This Pickler's Favorite Cucumbers

It’s time to start dreaming about next summer’s garden.  Those catalogs that came in the mail in December aren’t getting any younger and neither are you.  The time to start plants will be upon us before we know it.  I write this as 3 inches of snow falls today, in preparation of another 3 tomorrow, and following 3 inches yesterday.  Yet, spring will come. (I think.)

I’m not one of those people who keeps notes from one year to the next about the garden, nor do I race to plant the newest varieties featured in the seed catalogs.  But I call myself a cook who gardens, and as a cook and an enthusiastic pickler, I am done with the traditional cucumbers that everyone grows.

What everyone grows are slicing, or salad, cucumber varieties.  There are many different cultivars, but they are all Marketmores to me—and they all have relatively tough, bitter skins and a tendency to be too seedy to make good pickles.  And they all yield abundantly. So if you grow slicing cucumbers, you will have too many, so you will make pickles.  And the pickles won’t be as great as they should be.

 Pickling cukes vs. Mid-Eastern (or maybe Japanese) cukes

Pickling cukes vs. Mid-Eastern (or maybe Japanese) cukes

Notice the small seeds of the larger, Mid Eastern cucumber. The part where the seeds are larger represents a week of rain. Even then, once the seeds are scraped out, the flesh is firm.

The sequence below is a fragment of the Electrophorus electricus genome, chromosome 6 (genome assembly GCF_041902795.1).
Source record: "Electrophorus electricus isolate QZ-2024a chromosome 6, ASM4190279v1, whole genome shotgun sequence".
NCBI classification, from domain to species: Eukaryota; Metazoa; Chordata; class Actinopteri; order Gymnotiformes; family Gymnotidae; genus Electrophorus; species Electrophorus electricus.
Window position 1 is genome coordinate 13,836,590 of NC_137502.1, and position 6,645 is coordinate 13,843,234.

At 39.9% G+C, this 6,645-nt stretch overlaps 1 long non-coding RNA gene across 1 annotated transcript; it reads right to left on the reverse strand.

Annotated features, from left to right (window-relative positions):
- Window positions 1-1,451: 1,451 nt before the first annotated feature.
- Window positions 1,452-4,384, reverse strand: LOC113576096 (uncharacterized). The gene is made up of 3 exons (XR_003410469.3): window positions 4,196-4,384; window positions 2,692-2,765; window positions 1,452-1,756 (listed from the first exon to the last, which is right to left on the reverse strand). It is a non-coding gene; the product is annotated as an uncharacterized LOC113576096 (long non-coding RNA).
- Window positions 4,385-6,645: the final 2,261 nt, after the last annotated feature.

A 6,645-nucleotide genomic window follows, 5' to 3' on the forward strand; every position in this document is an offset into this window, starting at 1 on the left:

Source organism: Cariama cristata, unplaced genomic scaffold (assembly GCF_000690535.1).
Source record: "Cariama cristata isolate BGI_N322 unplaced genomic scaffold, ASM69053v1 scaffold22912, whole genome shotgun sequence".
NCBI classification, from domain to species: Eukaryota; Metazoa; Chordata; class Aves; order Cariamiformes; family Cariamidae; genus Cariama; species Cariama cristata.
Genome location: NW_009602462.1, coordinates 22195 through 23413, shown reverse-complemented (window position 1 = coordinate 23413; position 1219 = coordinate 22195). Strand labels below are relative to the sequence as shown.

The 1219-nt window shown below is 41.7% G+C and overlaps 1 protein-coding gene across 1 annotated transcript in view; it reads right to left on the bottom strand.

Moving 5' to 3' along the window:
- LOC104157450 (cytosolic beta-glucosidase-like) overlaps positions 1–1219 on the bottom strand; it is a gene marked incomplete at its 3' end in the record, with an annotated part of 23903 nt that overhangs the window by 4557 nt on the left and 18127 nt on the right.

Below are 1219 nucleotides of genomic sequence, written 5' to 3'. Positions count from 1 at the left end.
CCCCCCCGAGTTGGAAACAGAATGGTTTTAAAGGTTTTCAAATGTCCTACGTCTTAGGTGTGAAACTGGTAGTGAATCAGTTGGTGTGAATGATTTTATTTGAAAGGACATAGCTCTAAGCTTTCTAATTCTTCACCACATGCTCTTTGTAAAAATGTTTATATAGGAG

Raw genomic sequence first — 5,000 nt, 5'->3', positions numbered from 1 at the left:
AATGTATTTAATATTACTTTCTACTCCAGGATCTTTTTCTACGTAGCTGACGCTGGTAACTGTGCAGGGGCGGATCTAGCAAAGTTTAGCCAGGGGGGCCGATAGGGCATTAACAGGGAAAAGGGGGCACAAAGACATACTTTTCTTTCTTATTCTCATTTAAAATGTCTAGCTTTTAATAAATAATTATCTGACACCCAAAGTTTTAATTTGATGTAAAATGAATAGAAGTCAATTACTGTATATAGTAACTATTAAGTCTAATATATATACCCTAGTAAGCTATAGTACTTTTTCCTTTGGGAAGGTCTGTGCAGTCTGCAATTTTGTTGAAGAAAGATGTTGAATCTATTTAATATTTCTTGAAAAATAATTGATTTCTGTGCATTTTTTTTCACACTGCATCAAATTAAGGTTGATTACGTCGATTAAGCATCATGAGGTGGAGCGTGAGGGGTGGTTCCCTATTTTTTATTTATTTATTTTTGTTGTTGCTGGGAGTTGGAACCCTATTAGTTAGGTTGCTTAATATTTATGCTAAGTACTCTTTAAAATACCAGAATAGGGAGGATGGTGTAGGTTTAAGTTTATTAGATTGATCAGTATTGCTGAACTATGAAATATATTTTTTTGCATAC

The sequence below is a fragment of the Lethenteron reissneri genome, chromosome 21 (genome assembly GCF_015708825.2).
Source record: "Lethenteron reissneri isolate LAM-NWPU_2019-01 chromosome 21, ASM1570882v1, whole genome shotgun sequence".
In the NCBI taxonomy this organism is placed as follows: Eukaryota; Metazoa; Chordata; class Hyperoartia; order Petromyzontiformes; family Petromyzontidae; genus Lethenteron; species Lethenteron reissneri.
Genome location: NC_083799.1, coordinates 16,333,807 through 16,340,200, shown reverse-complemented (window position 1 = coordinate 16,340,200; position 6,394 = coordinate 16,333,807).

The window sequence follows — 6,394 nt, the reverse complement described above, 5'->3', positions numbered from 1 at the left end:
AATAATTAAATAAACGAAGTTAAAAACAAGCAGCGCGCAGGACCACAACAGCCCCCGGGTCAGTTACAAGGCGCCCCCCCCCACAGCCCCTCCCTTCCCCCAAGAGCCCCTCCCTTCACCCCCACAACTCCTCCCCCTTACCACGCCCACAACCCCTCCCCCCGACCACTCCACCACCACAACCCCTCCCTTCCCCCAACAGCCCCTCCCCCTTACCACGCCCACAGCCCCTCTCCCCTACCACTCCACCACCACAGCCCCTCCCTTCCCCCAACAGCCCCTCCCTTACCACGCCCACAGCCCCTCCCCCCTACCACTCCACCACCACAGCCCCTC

The solution, you may think, is to grow pickling cucumbers.  But no, don’t grow pickling cucumbers.  They get fat.  They get fat and seedy, sometime in the blink of a rainy afternoon.  And, they hide underneath leaves, getting fatter and fatter.  And don’t get me started on those white and yellow pickling cucumbers, with their tendency to become bitter in adverse weather.

For the last couple of years, I have been growing Beit Alpha and Asian cucumbers – great for both slicing and pickling.  These are long, either curved or straight, with generally tender skin.  The flavor of the flesh is sweet and slightly aromatic (unlike the neutral wetness of a slicing cucumber). Yes, they require trellising, but the great thing about these cucumbers is that they don’t go from almost ready to be harvested to oversized in a day.  They forgive you if you neglect your garden for a day or two. 

The Beit Alpha types, also called Mid Eastern types, are especially adapted to hot, dry climates, but I have had good luck with them in rainy, cool Vermont.  Lebanese cucumbers are nearly seedless, smooth-skinned and mild, yet with a distinct flavor and aroma. 

Asian cucumbers (Fed Co Seeds call them “long-fruited cucumbers), such as Tasty Jade are spiny, slender, and long — as much as a foot long.  Leave them on the vine and they just get longer, though after a point, they do become tough. These cukes are mild, slender, deep green, and have a bumpy, ridged skin. 

The best cucumbers are ones that you can eat in the garden—all flavor and thirst-quenching crunch. Bring the rest into the kitchen, slice and quickly brine in a little salted rice vinegar with chopped fresh herbs or red onions.  Makes me long for summer right now.

cucmber, sliced Mid Eastern.JPG

This is an almost seedless cucumber.

It’s time to start dreaming about next summer’s garden.  Those catalogs that came in the mail in December aren’t getting any younger and neither are you.  The time to start plants will be upon us before we know it.  I write this as 3 inches of snow falls today, in preparation of another 3 tomorrow, and following 3 inches yesterday.  Yet, spring will come. (I think.)